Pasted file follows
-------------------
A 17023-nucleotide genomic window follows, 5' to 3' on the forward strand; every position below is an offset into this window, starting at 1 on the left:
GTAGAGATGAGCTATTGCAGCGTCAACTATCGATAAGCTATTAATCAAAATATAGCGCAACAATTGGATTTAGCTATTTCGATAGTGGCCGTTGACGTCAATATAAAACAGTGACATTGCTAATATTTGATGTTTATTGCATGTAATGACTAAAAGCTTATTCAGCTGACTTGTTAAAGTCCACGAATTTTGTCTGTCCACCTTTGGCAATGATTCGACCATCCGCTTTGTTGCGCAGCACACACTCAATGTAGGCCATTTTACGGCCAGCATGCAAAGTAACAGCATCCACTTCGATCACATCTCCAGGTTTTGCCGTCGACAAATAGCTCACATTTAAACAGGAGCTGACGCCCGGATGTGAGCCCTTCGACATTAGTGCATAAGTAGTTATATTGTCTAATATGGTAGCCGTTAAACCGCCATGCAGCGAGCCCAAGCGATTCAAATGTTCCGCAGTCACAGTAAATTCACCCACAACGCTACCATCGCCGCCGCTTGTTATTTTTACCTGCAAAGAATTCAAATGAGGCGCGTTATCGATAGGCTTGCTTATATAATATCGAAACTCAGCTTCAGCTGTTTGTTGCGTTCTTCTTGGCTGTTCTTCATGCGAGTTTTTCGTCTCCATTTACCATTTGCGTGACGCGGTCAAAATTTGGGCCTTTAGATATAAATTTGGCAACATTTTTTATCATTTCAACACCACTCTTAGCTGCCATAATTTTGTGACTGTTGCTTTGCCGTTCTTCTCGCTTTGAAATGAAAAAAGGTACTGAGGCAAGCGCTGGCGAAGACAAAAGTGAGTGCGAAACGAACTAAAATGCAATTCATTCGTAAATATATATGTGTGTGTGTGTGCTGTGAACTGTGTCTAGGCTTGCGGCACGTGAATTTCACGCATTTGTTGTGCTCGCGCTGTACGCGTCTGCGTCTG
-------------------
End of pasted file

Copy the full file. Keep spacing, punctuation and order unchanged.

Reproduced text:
A 17023-nucleotide genomic window follows, 5' to 3' on the forward strand; every position below is an offset into this window, starting at 1 on the left:
GTAGAGATGAGCTATTGCAGCGTCAACTATCGATAAGCTATTAATCAAAATATAGCGCAACAATTGGATTTAGCTATTTCGATAGTGGCCGTTGACGTCAATATAAAACAGTGACATTGCTAATATTTGATGTTTATTGCATGTAATGACTAAAAGCTTATTCAGCTGACTTGTTAAAGTCCACGAATTTTGTCTGTCCACCTTTGGCAATGATTCGACCATCCGCTTTGTTGCGCAGCACACACTCAATGTAGGCCATTTTACGGCCAGCATGCAAAGTAACAGCATCCACTTCGATCACATCTCCAGGTTTTGCCGTCGACAAATAGCTCACATTTAAACAGGAGCTGACGCCCGGATGTGAGCCCTTCGACATTAGTGCATAAGTAGTTATATTGTCTAATATGGTAGCCGTTAAACCGCCATGCAGCGAGCCCAAGCGATTCAAATGTTCCGCAGTCACAGTAAATTCACCCACAACGCTACCATCGCCGCCGCTTGTTATTTTTACCTGCAAAGAATTCAAATGAGGCGCGTTATCGATAGGCTTGCTTATATAATATCGAAACTCAGCTTCAGCTGTTTGTTGCGTTCTTCTTGGCTGTTCTTCATGCGAGTTTTTCGTCTCCATTTACCATTTGCGTGACGCGGTCAAAATTTGGGCCTTTAGATATAAATTTGGCAACATTTTTTATCATTTCAACACCACTCTTAGCTGCCATAATTTTGTGACTGTTGCTTTGCCGTTCTTCTCGCTTTGAAATGAAAAAAGGTACTGAGGCAAGCGCTGGCGAAGACAAAAGTGAGTGCGAAACGAACTAAAATGCAATTCATTCGTAAATATATATGTGTGTGTGTGTGCTGTGAACTGTGTCTAGGCTTGCGGCACGTGAATTTCACGCATTTGTTGTGCTCGCGCTGTACGCGTCTGCGTCTG